Shunning in the Church

Last night PBS’s American Experience aired a documentary on the Amish, focusing on the practice of shunning.


Shunning is the intentional culling of wayward members of a group. It isolates the wrong-doer, marks them within the community. It is a jail without bars.


The American Experience has a companion episode that portrays Amish culture.  It opens with the image of an Amish boy, posed as the crippled Christina in the Wyeth painting, Christina’s World.


Amish culture focuses on church as community and as community as the guiding influence in life.


My family has always lived close to the Amish. In fact, my ancestors arrived in Pennsylvania in the early 1700s at the same time as the Amish. They, too, were from Switzerland. They, too, were seeking religious freedom in the wide wake of the Reformation.


They made their way from the Swiss Alps to the sea and left the Netherlands on the same ship with Amish immigrants. They soon had second thoughts about spending weeks crossing the Atlantic with the people they saw as rigid. They disembarked when the ship stopped in England and waited for another passage.


Then they settled the same counties in William Penn’s colony—Lebanon, Lancaster, Dauphin and York.


The Pennsylvania Dutch come as “plain” or “fancy.” We were the “fancy”—although not very. Buttons were permitted, hex signs might grace a barn. and refrigerators and telephones seemed like a good idea. My grandfather spoke Pennsylvania Dutch although his voice was silenced before I ever heard it.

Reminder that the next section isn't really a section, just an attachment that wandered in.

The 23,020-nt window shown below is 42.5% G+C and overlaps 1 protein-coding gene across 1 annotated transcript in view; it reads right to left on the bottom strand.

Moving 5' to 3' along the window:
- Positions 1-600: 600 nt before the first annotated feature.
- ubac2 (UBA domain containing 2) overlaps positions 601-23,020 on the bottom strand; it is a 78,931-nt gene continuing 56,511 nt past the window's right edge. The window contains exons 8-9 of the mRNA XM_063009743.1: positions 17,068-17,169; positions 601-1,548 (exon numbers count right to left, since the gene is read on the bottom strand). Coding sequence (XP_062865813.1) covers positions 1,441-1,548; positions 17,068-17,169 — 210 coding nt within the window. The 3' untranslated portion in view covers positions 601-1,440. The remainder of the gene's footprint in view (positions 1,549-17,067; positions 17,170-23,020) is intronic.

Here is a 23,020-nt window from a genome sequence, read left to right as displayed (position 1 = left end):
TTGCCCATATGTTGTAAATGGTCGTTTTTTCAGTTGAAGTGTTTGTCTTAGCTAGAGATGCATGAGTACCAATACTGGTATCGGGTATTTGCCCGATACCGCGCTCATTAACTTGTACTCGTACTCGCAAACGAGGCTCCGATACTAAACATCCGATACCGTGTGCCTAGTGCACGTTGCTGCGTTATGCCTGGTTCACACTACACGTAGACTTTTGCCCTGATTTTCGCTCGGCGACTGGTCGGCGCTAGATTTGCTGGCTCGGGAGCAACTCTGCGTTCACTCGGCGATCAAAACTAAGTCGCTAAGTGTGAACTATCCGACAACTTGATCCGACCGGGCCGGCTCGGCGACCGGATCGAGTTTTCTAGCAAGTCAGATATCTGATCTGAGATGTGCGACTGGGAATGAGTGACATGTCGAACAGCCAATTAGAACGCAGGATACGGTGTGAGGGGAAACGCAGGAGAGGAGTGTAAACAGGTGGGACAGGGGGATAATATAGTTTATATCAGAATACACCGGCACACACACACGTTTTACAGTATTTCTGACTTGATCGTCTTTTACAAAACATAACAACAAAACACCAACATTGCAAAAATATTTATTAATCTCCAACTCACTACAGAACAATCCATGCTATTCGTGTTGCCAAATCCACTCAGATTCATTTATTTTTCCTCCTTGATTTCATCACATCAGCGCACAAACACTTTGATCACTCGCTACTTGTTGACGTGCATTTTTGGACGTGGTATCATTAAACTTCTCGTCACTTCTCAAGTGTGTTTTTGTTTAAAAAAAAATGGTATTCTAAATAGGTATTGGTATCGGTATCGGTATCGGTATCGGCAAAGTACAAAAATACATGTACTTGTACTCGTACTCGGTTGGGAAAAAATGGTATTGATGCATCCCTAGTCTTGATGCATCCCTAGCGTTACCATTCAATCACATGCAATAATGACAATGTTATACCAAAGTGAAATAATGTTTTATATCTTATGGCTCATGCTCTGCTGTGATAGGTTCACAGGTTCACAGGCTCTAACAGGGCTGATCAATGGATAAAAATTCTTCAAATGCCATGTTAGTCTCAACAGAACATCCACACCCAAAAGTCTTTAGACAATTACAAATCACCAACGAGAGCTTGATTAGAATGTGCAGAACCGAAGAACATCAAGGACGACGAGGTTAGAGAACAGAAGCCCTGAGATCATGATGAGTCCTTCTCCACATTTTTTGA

Pennsylvania is a fascinating place, religiously. Penn’s  experiment lives to this day. Amish live next to Lutherans and Methodists. Methodists live among Quakers, Catholics. and Orthodox. The interwoven fabric of faith extends to include the Jewish and Muslims and in recent years Buddhists and Hindu. Jewish and Lutheran children attend Quaker schools. The local Chinese restaurant had a Christmas tree next to their Buddhist shrine.


Bill of Rights: Congress shall make no law respecting an establishment of religion, or prohibiting the free exercise thereof.


We believe that. The problem is that recently this has been interpreted by courts as being unable to uphold the laws that established religions have made for themselves and that creates a lawless mess among the faithful. It opens the door to religious bullying. Yes, the First Amendment protects religious bullies!


And so, this documentary on shunning is interesting.


Redeemer has been shunned—the Lutheran way— excluded from participation by decree. It’s not supposed to be possible under Lutheran law but . . .


We’ve lived in exile for five years. The purpose of all shunning (and bullying) is to isolate the victim. Isolation creates desperation. It strips the victims of influence and power. It gnaws at self-esteem and confidence. It devours energy and resources.


For those who can withstand the cruelty, it sets us free.


Shunning pits the power of the individual against that of community. Lutherans theoretically believe in the power of the individual. We call it interdependence. The strength of the individual makes the whole strong.


Sometimes an individual accepted within community (leaders) can use the power of community as a weapon. Isolation and shunning is a number one tool.


Individual thinking is a threat.